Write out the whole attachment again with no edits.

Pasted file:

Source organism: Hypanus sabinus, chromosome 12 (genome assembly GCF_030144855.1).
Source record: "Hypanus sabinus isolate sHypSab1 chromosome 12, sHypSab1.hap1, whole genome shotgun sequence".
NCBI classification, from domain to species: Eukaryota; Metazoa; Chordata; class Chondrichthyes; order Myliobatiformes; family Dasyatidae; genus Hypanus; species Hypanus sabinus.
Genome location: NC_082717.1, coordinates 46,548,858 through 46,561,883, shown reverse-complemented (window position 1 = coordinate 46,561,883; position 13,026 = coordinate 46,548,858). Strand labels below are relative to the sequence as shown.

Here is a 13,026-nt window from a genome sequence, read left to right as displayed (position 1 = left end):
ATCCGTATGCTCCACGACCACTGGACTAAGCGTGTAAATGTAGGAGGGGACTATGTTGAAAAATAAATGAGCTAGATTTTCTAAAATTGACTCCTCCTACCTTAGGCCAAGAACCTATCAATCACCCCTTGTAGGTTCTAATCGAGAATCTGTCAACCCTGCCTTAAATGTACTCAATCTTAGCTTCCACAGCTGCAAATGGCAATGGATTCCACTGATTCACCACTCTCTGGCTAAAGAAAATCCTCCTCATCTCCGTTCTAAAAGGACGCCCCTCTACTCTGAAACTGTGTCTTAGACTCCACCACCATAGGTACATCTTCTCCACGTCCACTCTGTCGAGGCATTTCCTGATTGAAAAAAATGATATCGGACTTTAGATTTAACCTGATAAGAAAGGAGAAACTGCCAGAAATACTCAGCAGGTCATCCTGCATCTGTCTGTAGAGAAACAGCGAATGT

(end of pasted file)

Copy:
Source organism: Hypanus sabinus, chromosome 12 (genome assembly GCF_030144855.1).
Source record: "Hypanus sabinus isolate sHypSab1 chromosome 12, sHypSab1.hap1, whole genome shotgun sequence".
NCBI classification, from domain to species: Eukaryota; Metazoa; Chordata; class Chondrichthyes; order Myliobatiformes; family Dasyatidae; genus Hypanus; species Hypanus sabinus.
Genome location: NC_082717.1, coordinates 46,548,858 through 46,561,883, shown reverse-complemented (window position 1 = coordinate 46,561,883; position 13,026 = coordinate 46,548,858). Strand labels below are relative to the sequence as shown.

Here is a 13,026-nt window from a genome sequence, read left to right as displayed (position 1 = left end):
ATCCGTATGCTCCACGACCACTGGACTAAGCGTGTAAATGTAGGAGGGGACTATGTTGAAAAATAAATGAGCTAGATTTTCTAAAATTGACTCCTCCTACCTTAGGCCAAGAACCTATCAATCACCCCTTGTAGGTTCTAATCGAGAATCTGTCAACCCTGCCTTAAATGTACTCAATCTTAGCTTCCACAGCTGCAAATGGCAATGGATTCCACTGATTCACCACTCTCTGGCTAAAGAAAATCCTCCTCATCTCCGTTCTAAAAGGACGCCCCTCTACTCTGAAACTGTGTCTTAGACTCCACCACCATAGGTACATCTTCTCCACGTCCACTCTGTCGAGGCATTTCCTGATTGAAAAAAATGATATCGGACTTTAGATTTAACCTGATAAGAAAGGAGAAACTGCCAGAAATACTCAGCAGGTCATCCTGCATCTGTCTGTAGAGAAACAGCGAATGT